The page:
It has now been given out by the State Chief Minister that the international flights have been aborted by Pakistan due to their refusal to allow flights starting from Kashmir to overfly its territory. Pakistan is supposed to have claimed Kashmir to be a disputed territory and also held these flights a security risk for their country. If that is true then Pakistan has no business to call itself a well-wisher of Kashmiris. When the Pakistan Government is allowing a passenger bus and trade across the Line of Control, why should it object to international flights especially as these are advantageous to Kashmiris economically, socially, and even politically by opening the outside world to them? In the present sophisticated technological age of satellites monitoring every bit of soil on this Earth, Pakistanis need to clarify how these flights are a security risk to them?
Even if Pakistanis have objected to flights starting from Srinagar flying over their territory, there are many other ways of keeping these flights going. There are flights from a number of other cities in India going to Gulf which pass through Delhi before flying into Pakistani territory. Take for instance the Jaipur-Dubai flight. It starts from Jaipur but lands at Delhi and then flies in reverse across Pakistani air space to go to Dubai. Why the same procedure cannot be adopted for Srinagar flight which does not have to fly in reverse from Delhi but further ahead! Such a flight would also not have load problem as it can pick up passengers and cargo in Delhi.
Let us for the moment forget going to the Middle East and the Gulf, there are many other international destinations which could be easily connected to Kashmir without flying over Pakistani territory. During the years of turmoil, the only area which has been continuously sending tourists to Kashmir is the South East Asia. We have had tourists from Hong Kong, Malaysia, Singapore, Taiwan, and Korea. In fact in eighties a direct flight had been started Srinagar to Singapore by Air India. However, it was discontinued after the eruption of turmoil. It is very easy to start flights to this region which is a short-haul foreign market for Kashmir. Similarly, there are good possibilities of starting flights from Srinagar to Tashkent, Dushanbe, and Samarqand etc. in Central Asia. The flights to Central Asia will not only boost tourism but revive the long forgotten ancient trade across the Silk Route.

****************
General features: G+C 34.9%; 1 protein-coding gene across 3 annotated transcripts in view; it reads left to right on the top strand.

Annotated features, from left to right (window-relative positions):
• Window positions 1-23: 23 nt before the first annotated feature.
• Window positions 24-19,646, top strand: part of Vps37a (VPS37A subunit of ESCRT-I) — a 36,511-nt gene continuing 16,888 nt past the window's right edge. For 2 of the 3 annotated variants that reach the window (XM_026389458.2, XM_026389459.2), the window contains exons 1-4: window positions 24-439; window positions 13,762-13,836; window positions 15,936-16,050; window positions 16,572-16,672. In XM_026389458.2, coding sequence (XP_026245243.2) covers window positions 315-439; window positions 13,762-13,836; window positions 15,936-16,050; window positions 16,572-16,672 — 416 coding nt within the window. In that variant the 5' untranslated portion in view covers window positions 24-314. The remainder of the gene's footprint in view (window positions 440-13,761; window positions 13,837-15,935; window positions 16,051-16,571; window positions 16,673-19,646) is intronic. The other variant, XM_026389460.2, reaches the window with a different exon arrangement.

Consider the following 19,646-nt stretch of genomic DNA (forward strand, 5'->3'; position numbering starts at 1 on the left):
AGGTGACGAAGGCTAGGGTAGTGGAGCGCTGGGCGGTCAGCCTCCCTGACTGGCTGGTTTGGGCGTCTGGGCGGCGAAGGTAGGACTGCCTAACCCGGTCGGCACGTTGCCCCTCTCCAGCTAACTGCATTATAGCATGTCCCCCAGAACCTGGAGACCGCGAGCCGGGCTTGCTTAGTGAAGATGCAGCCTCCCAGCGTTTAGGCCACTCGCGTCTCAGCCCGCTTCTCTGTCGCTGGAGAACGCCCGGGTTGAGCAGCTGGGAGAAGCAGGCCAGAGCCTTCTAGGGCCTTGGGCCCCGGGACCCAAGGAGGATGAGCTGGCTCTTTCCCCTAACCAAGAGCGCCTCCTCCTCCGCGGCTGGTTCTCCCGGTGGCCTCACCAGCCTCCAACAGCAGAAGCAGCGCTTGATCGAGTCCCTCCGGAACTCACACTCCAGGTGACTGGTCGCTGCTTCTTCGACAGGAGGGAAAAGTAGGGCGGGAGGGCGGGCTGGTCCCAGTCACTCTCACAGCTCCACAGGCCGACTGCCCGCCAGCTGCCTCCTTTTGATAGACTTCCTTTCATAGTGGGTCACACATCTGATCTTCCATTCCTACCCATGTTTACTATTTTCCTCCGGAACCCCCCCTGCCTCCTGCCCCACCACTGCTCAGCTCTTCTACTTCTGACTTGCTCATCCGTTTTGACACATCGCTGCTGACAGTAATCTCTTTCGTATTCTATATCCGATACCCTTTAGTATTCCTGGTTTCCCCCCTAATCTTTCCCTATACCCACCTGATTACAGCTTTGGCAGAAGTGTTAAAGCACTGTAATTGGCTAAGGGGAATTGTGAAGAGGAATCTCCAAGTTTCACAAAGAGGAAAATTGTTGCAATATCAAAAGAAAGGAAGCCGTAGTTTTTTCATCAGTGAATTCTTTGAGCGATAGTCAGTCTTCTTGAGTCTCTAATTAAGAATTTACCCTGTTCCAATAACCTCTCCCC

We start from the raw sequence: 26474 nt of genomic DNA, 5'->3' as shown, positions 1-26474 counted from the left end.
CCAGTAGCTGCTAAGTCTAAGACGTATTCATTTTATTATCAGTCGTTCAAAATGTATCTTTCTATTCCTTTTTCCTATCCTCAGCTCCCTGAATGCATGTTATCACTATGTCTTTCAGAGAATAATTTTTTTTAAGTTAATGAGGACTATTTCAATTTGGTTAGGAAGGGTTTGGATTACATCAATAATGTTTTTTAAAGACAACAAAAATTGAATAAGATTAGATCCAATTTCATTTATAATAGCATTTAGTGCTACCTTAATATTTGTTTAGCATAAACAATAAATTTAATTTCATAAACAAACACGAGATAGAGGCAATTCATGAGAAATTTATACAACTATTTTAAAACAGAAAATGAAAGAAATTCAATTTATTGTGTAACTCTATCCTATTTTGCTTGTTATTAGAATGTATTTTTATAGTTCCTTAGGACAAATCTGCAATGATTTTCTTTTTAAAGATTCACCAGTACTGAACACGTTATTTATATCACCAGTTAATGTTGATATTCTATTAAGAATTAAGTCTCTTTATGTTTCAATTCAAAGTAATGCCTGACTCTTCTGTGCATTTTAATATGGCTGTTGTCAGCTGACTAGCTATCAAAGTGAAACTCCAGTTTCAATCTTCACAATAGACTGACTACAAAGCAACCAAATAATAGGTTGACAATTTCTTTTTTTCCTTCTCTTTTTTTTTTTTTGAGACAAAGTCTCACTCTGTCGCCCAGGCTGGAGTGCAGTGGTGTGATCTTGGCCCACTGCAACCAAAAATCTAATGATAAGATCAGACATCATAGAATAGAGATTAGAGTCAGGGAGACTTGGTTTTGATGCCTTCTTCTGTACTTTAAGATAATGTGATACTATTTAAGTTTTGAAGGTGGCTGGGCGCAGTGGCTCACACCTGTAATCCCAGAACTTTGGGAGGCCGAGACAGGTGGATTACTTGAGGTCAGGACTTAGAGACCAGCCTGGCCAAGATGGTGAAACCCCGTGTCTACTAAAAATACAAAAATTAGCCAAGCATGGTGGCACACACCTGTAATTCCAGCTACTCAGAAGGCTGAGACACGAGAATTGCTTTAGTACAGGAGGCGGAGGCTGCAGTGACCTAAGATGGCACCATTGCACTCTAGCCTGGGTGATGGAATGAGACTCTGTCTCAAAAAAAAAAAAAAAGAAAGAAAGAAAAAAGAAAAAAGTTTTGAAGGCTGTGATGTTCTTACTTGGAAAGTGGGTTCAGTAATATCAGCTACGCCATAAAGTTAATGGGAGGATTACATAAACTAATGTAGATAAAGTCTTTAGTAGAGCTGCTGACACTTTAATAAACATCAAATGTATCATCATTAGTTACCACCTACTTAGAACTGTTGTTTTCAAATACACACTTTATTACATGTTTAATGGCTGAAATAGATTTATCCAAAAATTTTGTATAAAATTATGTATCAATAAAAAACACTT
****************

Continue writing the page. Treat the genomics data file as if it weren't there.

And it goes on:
In view of these factors, unless there is more than that meets the eye in stopping the international flights, the Chief Minister should bid for starting international flights to destinations which do not involve overflying Pakistan. This would not only give a boost to the foreign tourist traffic but would also end Kashmir’s isolation from the outside world.